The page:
Abstract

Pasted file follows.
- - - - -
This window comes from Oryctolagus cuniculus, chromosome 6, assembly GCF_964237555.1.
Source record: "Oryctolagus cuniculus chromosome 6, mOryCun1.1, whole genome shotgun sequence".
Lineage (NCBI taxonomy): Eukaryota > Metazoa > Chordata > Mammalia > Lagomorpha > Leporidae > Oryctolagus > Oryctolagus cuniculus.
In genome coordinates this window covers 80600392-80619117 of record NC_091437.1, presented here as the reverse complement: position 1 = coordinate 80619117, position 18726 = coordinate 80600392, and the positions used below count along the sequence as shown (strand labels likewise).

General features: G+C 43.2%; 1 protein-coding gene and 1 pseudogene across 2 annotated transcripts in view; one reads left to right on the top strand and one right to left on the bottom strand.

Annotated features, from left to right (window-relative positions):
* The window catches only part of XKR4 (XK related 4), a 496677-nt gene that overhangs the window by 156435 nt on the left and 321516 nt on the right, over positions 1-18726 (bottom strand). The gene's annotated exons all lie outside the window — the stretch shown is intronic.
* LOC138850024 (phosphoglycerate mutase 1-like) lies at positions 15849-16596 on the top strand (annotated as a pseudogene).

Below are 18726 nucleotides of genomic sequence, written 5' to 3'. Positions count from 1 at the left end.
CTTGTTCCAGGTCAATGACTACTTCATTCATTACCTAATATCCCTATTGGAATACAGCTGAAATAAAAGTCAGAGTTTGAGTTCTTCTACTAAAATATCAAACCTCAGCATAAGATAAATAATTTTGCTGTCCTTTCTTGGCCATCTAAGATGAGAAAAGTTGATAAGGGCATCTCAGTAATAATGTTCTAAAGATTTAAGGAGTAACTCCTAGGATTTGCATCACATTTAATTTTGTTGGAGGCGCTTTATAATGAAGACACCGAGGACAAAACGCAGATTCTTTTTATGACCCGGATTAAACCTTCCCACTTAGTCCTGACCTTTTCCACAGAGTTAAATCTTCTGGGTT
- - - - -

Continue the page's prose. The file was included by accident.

Cenozoic uplift of the East African Plateau has been associated with fundamental climatic and environmental changes in East Africa and adjacent regions. While this influence is widely accepted, the timing and the magnitude of plateau uplift have remained unclear. This uncertainty stems from the lack of datable, geomorphically meaningful reference horizons that could record surface uplift. Here, we document the existence of significant relief along the East African Plateau prior to rifting, as inferred from modeling the emplacement history of one of the longest terrestrial lava flows, the ∼300-km-long Yatta phonolite flow in Kenya. This 13.5 Ma lava flow originated on the present-day eastern Kenya Rift flank, and utilized a riverbed that once routed runoff from the eastern rim of the plateau. Combining an empirical viscosity model with subsequent cooling and using the Yatta lava flow geometry and underlying paleotopography (slope angle), we found that the prerift slope was at least 0.2°, suggesting that the lava flow originated at a minimum elevation of 1400 m. Hence, high paleotopography in the Kenya Rift region must have existed by at least 13.5 Ma. We infer from this that middle Miocene uplift occurred, which coincides with the two-step expansion of grasslands, as well as important radiation and speciation events in tropical Africa.

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